In the big picture, one point in Vancouver is a good result, but given how the game was played, LA should be left regretting two points lost. But was is so often the case in this sport, today’s affair was about a few moments, not the 90-minute struggle. Those moments allowed the Whitecaps to salvage a result.

FIFA fines Qatar after players’ political support for Emir

Photo by Philipp Schmidli/Getty Images
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ZURICH (AP) FIFA has fined Qatar’s soccer federation after national team players breached rules against political statements by displaying T-shirts of the country’s Emir at a World Cup qualifier.

FIFA says its disciplinary panel imposed a 50,000 Swiss francs ($51,800) fine and reprimanded Qatar, the 2022 World Cup host.

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The incident happened in Doha on June 13, amid a dispute with regional rivals Saudi Arabia, Bahrain and the United Arab Emirates.

Qatar’s players warmed up for a 3-2 win over South Korea wearing white T-shirts with an image of Emir Sheikh Tamim bin Hamad Al-Thani to show their support for him.

FIFA says the charges related to “displaying a political image” and “political displays” by spectators.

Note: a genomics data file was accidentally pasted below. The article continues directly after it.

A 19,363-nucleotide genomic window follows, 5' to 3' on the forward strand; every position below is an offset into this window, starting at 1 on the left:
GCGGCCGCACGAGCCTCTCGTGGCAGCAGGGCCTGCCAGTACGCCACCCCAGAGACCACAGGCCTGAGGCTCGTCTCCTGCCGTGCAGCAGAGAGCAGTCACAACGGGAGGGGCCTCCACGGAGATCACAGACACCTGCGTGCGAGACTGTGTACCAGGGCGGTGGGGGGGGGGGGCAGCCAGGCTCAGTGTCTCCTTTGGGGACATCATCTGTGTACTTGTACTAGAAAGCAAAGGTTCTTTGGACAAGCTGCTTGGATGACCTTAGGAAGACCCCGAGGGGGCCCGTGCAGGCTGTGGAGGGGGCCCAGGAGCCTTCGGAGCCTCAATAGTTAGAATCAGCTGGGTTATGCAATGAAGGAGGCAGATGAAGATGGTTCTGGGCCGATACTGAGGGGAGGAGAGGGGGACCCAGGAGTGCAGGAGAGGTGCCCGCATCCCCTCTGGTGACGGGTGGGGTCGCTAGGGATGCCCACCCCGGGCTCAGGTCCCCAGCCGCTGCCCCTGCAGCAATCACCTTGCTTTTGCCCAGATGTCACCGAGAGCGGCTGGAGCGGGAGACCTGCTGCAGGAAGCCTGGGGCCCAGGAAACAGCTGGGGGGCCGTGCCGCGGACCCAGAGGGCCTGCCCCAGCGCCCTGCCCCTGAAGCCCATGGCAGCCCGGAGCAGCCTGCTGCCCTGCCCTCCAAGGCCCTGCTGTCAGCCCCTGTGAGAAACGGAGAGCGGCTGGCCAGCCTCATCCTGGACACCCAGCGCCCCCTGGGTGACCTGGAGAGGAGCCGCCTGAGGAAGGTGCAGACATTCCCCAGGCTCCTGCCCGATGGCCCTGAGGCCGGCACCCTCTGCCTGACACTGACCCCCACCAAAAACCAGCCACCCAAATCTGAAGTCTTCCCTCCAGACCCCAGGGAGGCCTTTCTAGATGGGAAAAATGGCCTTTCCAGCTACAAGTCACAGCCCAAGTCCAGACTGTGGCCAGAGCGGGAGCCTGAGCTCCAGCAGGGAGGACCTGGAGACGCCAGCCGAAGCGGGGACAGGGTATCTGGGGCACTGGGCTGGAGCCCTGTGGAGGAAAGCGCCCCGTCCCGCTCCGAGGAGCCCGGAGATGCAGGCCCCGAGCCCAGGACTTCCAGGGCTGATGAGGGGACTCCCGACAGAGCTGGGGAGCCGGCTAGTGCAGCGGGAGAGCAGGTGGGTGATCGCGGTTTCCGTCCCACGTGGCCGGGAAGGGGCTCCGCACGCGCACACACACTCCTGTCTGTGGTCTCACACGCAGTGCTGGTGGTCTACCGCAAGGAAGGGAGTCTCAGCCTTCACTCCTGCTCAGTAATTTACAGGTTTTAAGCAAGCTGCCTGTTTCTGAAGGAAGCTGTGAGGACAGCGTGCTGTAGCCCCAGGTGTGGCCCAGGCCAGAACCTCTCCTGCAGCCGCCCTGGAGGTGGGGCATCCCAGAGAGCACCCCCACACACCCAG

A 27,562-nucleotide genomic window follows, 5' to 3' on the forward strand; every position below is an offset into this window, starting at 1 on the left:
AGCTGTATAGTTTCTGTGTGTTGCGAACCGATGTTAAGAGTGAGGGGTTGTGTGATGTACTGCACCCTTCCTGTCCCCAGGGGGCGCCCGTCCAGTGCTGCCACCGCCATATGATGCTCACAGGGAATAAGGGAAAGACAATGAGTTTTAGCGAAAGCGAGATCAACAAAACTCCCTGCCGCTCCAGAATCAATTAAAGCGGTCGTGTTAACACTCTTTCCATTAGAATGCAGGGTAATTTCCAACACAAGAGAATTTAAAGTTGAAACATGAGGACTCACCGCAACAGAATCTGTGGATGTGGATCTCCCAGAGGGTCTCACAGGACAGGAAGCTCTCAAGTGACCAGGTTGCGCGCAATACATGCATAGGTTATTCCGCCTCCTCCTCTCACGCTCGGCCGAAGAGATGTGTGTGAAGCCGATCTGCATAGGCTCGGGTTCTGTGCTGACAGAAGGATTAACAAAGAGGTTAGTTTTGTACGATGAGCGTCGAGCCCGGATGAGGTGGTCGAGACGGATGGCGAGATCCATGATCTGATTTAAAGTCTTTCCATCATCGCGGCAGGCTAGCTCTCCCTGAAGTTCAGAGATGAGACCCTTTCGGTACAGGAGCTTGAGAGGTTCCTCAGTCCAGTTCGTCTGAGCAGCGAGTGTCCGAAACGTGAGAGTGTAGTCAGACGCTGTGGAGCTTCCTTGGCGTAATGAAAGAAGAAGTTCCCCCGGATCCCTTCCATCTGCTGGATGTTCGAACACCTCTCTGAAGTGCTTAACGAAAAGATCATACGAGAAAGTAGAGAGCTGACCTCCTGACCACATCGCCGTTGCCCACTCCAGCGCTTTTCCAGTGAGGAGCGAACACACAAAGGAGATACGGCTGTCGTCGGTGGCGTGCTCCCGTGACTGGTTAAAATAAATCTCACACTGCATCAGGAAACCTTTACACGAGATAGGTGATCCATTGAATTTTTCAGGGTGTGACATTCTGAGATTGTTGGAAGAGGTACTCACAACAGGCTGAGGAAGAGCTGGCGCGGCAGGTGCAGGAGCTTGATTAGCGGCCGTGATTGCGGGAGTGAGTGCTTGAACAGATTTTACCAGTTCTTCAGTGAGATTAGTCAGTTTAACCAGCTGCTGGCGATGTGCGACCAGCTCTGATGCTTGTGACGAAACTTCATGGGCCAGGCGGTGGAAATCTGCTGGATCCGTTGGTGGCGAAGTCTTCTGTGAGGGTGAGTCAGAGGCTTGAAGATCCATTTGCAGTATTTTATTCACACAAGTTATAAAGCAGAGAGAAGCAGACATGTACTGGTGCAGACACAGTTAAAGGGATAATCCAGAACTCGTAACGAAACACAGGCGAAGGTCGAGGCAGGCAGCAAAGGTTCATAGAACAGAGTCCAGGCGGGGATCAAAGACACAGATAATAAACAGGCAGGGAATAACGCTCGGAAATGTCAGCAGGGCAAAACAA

Report: USMNT’s Arriola drawing transfer interest abroad, in MLS

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Paul Arriola’s motor was constantly running as the United States men’s national team claimed its sixth Gold Cup title, and it could drive him all the way from Club Tijuana to Europe or a prime spot on an MLS roster.

There’s a snag, though.

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Arriola is reportedly wanted by Real Salt Lake and clubs in both the Netherlands and Portugal, but the LA Galaxy has what Goal.com describes a “dubious homegrown player” claim on Arriola, who participated in a minimal of practices with the Galaxy when he was younger.

As you’ll see below, there isn’t much “homegrown” about it and, to its critics, it is peak MLS monopolized tomfoolery. Here’s how Goal describes it:

“He was already a U.S. youth national team player when he traveled the 120 miles from Chula Vista to take part in a handful of training sessions with the LA Galaxy academy and eventually the Galaxy first team.